Move on for cost-free remittance by expats

A move is under way to facilitate sending of money back home free of cost by the Bangladeshi migrant workers.

The Ministry of Finance (MoF) has prepared a concept paper on the issue.
The government, not the migrant workers, will bear the cost involved in sending money to family members back home.
"We're working on the matter which is still in its initial stage," an official at the finance division told the FE.
He said the move has been taken to raise inward remittance as they believe this will help encourage remitters to send money through formal channels instead of informal ones, including "hundi".
Appropriate official measures are needed to be taken as remitting money from abroad has become very easy following the roll-out of mobile financial services, the official argued.

"We've now no option but to pay from the state coffer the fees paid by Bangladeshi expatriates for remitting their money."
It is estimated that Tk 5.0-7.0 billion annually may be required to bear the cost of remittance transfer.
Under the move, the government may be required to allocate the amount in its annual national budget.
A senior official at the division told the FE that the move was actually undertaken by the immediate-past finance minister, AMA Muhith.

"We may now need further instruction from the new finance minister, AHM Mostafa Kamal, who is expected to take oath of office today (Monday)."
Finance division officials said they have already held a meeting to expedite the matter and that further discussion with stakeholders will take place shortly.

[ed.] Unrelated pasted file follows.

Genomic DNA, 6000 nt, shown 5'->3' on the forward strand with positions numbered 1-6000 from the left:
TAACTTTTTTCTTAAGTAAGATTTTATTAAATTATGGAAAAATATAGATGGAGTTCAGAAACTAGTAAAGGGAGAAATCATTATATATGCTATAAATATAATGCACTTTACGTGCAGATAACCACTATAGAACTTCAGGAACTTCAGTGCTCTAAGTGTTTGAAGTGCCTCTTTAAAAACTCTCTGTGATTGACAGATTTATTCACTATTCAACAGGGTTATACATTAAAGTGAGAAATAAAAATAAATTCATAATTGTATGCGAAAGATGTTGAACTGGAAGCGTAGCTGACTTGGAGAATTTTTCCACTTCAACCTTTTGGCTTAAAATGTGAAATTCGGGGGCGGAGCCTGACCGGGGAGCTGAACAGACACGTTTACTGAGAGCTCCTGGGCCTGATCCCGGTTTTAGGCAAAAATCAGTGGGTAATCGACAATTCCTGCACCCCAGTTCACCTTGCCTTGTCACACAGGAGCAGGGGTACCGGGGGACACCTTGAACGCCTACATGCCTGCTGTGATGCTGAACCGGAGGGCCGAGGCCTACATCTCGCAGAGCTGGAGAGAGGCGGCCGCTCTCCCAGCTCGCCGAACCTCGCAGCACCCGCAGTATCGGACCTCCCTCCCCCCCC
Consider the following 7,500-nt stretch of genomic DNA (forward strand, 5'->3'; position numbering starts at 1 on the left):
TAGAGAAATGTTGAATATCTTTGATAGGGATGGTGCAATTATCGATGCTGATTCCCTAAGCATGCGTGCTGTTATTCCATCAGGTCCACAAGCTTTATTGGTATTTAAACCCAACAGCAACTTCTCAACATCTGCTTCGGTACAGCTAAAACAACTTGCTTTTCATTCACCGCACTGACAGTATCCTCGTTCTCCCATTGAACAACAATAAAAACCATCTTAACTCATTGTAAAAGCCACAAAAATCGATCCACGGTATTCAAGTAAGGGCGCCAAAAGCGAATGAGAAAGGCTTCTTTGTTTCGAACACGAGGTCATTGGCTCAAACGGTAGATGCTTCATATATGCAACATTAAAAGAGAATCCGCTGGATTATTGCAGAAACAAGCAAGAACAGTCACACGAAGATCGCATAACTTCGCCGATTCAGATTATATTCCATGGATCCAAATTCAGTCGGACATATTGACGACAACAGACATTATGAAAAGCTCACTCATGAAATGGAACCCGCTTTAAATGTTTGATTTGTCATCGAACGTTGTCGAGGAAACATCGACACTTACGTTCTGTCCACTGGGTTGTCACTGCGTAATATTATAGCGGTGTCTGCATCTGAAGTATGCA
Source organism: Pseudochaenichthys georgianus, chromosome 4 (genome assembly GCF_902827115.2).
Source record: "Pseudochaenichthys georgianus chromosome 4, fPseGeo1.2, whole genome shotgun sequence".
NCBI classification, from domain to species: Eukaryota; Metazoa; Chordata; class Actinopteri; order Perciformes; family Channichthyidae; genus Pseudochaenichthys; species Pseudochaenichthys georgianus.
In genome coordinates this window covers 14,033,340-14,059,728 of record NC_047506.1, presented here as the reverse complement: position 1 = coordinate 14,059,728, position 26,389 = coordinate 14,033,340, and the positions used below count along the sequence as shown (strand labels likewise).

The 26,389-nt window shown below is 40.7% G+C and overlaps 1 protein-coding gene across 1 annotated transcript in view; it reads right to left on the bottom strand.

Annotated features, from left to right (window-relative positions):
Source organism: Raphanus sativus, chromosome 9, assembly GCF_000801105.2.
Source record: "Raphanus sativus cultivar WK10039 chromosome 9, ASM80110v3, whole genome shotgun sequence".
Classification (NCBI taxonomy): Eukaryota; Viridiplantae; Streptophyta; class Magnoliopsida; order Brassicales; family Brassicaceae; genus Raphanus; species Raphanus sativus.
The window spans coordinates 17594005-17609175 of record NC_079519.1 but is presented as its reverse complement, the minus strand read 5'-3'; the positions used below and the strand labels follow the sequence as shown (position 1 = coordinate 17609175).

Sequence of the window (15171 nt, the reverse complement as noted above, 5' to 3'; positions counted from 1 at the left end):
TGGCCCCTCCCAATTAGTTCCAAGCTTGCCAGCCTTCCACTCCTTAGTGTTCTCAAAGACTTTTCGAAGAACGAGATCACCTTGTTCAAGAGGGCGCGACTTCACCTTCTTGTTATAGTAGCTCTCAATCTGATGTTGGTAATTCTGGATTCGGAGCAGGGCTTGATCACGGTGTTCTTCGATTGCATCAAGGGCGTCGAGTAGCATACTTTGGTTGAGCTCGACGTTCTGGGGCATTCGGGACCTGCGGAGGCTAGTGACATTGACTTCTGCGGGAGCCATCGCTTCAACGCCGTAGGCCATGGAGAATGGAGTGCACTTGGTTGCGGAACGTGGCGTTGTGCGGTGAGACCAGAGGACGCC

The government made the move first in 2016 at a time when remittance inflow fell significantly on the back of fall of international oil prices.
At that time, Mr Muhith said remittance inflow had dropped in 2016 as the income of the expatriates fell in the Middle-Eastern countries that year.
However, remittance has rebounded in recent months, hitting at $15.53 billion in the year 2018.
Remittance jumped by nearly 15 per cent or around $2.0 billion in the 2018 calendar year, thanks to the depreciation of local currency against dollar.
People familiar with the development said remittance inflows rose despite a falling trend in outbound jobs of Bangladeshis.
An estimated 10 million Bangladeshi workers are employed in different countries and they remit $15 billion, on an average, every year to help boost the foreign currency reserve.
The country's economy is believed to be vibrant because of the remittances and export receipts.
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